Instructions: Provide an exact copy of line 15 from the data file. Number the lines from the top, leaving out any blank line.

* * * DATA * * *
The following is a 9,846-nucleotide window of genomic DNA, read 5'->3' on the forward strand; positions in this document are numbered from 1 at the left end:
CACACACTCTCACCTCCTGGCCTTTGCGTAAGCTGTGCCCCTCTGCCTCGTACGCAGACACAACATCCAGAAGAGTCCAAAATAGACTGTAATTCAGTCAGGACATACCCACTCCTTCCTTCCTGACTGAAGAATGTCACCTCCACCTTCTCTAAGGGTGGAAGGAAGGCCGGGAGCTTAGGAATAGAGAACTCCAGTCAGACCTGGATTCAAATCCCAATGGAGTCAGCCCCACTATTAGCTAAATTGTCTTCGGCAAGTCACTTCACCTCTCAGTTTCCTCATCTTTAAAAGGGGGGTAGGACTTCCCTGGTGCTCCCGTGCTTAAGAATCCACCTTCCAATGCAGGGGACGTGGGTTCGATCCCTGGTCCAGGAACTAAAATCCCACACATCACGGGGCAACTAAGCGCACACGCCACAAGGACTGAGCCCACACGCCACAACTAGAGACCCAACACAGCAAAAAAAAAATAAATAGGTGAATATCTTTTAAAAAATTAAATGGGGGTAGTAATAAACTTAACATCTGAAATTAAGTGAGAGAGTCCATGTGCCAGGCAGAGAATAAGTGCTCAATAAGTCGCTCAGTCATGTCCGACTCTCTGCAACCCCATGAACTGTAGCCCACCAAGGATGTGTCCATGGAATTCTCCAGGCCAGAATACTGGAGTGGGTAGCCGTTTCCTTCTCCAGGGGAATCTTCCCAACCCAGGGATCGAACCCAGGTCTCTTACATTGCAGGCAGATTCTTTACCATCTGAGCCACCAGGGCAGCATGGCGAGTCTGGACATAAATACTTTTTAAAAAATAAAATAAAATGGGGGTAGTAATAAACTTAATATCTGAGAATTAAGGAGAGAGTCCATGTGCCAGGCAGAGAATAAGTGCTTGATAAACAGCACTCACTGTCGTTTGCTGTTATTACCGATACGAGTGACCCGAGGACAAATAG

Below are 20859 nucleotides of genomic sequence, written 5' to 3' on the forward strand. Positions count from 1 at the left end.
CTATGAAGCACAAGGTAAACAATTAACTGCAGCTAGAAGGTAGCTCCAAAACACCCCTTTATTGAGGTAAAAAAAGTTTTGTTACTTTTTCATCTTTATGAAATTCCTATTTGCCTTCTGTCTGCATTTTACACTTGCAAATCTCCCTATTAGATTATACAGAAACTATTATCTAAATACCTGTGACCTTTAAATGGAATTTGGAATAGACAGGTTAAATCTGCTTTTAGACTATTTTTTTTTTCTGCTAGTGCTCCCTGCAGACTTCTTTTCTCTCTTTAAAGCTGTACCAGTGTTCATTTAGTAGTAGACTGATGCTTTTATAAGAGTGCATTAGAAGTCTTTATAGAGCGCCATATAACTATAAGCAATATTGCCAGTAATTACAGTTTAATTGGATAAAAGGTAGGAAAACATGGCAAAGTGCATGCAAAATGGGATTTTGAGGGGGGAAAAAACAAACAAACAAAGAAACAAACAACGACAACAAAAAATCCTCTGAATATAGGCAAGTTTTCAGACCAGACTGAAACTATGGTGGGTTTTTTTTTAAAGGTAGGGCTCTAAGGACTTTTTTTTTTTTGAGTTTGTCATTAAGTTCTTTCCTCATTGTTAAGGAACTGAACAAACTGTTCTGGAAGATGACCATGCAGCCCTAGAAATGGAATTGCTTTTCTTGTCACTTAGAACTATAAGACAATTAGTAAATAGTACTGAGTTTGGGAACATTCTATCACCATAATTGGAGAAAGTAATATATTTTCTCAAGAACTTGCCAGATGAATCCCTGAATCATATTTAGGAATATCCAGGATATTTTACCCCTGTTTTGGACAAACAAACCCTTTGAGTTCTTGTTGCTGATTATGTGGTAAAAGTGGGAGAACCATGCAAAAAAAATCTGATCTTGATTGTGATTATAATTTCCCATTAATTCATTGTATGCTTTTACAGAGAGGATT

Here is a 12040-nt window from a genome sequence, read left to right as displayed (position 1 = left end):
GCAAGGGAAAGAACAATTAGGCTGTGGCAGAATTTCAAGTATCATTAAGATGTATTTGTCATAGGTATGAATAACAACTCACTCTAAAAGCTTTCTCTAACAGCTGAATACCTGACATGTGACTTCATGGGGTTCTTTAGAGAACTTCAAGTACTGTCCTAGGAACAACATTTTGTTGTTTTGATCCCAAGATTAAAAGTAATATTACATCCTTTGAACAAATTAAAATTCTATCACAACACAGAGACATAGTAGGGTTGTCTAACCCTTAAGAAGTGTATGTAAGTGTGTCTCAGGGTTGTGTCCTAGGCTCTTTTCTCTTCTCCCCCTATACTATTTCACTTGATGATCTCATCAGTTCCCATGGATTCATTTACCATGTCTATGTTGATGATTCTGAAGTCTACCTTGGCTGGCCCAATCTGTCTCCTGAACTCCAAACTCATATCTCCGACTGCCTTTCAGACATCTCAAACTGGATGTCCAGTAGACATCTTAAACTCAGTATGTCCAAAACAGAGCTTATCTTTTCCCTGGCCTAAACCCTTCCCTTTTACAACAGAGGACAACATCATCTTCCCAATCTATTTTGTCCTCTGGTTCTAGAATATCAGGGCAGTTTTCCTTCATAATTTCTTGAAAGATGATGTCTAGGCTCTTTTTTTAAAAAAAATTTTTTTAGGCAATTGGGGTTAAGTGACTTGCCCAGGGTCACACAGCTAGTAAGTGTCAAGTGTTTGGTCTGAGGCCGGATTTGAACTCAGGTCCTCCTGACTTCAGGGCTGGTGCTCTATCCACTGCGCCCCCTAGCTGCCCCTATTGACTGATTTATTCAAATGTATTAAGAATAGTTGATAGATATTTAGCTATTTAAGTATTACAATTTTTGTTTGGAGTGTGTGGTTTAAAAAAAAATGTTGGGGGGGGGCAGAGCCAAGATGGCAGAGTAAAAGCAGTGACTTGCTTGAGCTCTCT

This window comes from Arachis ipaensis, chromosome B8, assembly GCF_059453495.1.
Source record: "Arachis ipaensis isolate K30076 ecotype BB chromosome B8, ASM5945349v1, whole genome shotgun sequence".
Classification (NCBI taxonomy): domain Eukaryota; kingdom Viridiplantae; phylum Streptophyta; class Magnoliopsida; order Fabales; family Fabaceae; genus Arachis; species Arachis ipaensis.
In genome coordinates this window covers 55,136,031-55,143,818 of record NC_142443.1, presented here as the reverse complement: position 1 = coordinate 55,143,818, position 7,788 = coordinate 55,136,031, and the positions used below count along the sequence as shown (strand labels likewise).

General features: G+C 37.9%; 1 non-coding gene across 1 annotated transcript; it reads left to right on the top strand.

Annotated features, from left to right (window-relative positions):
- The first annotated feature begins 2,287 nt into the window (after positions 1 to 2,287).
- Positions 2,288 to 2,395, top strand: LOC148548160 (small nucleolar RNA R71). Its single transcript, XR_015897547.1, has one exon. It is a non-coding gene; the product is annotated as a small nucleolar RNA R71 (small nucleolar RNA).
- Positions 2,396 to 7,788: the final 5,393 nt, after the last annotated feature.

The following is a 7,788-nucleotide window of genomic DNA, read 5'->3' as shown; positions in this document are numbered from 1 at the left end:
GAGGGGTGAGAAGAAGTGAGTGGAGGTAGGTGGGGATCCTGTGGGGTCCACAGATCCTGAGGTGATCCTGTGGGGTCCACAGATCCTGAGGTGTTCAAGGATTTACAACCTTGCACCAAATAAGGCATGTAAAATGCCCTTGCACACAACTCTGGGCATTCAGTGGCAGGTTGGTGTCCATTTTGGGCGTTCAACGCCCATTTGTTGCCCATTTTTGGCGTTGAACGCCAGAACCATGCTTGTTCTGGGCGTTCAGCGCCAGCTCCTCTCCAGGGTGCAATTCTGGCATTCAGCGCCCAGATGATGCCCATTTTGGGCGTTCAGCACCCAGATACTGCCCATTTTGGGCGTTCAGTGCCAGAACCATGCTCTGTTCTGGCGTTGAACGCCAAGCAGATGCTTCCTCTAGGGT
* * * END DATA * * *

- Positions 2,396 to 7,788: the final 5,393 nt, after the last annotated feature.